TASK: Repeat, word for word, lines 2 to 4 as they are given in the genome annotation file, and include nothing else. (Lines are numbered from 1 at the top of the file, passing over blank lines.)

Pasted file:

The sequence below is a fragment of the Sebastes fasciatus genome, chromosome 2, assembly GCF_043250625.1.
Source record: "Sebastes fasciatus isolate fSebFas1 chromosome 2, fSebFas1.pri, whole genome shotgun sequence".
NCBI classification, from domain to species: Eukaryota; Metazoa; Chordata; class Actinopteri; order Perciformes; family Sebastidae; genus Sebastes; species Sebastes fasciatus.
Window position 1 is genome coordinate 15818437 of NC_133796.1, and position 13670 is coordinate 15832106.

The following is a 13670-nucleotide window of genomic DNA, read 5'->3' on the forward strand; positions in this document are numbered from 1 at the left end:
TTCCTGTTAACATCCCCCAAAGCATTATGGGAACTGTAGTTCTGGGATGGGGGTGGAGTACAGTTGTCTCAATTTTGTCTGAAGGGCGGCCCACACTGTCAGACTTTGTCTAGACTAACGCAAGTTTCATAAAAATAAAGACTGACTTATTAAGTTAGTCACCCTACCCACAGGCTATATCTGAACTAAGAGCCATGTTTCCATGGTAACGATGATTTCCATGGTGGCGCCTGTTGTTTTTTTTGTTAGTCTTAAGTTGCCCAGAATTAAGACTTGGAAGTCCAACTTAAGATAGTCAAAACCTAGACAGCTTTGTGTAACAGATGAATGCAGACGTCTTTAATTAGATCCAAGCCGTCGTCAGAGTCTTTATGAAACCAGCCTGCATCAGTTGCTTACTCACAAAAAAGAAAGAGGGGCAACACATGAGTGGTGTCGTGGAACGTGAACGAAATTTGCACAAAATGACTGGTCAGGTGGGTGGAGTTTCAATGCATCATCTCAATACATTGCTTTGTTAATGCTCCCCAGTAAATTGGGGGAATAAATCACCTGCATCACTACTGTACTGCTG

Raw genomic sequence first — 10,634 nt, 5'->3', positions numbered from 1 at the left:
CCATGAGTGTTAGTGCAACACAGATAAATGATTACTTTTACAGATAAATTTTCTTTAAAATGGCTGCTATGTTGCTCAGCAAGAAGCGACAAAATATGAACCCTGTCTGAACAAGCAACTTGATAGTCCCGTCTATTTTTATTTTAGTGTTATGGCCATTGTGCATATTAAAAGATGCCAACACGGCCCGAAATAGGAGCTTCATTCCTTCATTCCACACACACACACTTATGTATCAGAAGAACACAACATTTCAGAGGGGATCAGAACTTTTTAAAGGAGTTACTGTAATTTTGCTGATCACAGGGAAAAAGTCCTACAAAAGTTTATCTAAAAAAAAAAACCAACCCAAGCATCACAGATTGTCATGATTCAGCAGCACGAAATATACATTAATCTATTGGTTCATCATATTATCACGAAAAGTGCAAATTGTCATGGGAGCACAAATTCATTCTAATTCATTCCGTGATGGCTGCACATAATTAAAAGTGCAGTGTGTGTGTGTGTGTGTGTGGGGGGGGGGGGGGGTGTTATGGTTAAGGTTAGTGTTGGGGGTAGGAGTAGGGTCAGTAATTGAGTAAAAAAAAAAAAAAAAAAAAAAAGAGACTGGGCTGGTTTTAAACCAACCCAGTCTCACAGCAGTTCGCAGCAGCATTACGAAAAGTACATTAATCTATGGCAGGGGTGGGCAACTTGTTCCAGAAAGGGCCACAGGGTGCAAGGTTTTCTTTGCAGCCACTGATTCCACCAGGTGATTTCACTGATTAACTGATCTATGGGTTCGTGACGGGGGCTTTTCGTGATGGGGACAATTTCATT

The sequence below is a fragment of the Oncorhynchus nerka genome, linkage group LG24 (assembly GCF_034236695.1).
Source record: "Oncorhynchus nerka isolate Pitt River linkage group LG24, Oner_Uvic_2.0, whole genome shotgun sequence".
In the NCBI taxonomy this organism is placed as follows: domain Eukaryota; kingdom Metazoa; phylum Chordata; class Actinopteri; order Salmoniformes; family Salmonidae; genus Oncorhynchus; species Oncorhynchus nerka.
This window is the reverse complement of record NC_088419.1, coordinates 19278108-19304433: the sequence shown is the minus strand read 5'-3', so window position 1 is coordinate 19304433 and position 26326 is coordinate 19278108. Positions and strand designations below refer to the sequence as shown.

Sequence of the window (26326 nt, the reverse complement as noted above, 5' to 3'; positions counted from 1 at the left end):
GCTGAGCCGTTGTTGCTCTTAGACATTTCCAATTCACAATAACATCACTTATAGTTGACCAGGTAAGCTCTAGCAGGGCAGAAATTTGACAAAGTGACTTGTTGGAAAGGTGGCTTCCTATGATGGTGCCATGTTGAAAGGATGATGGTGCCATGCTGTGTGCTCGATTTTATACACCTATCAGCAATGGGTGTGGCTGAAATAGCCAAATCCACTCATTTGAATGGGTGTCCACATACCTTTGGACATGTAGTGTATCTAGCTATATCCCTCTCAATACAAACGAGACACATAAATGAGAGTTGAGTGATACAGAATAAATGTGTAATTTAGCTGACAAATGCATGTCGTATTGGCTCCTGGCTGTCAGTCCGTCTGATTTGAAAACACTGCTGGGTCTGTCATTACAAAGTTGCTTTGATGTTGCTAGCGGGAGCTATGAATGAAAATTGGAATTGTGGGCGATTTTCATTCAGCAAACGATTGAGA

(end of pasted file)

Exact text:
Source record: "Sebastes fasciatus isolate fSebFas1 chromosome 2, fSebFas1.pri, whole genome shotgun sequence".
NCBI classification, from domain to species: Eukaryota; Metazoa; Chordata; class Actinopteri; order Perciformes; family Sebastidae; genus Sebastes; species Sebastes fasciatus.
Window position 1 is genome coordinate 15818437 of NC_133796.1, and position 13670 is coordinate 15832106.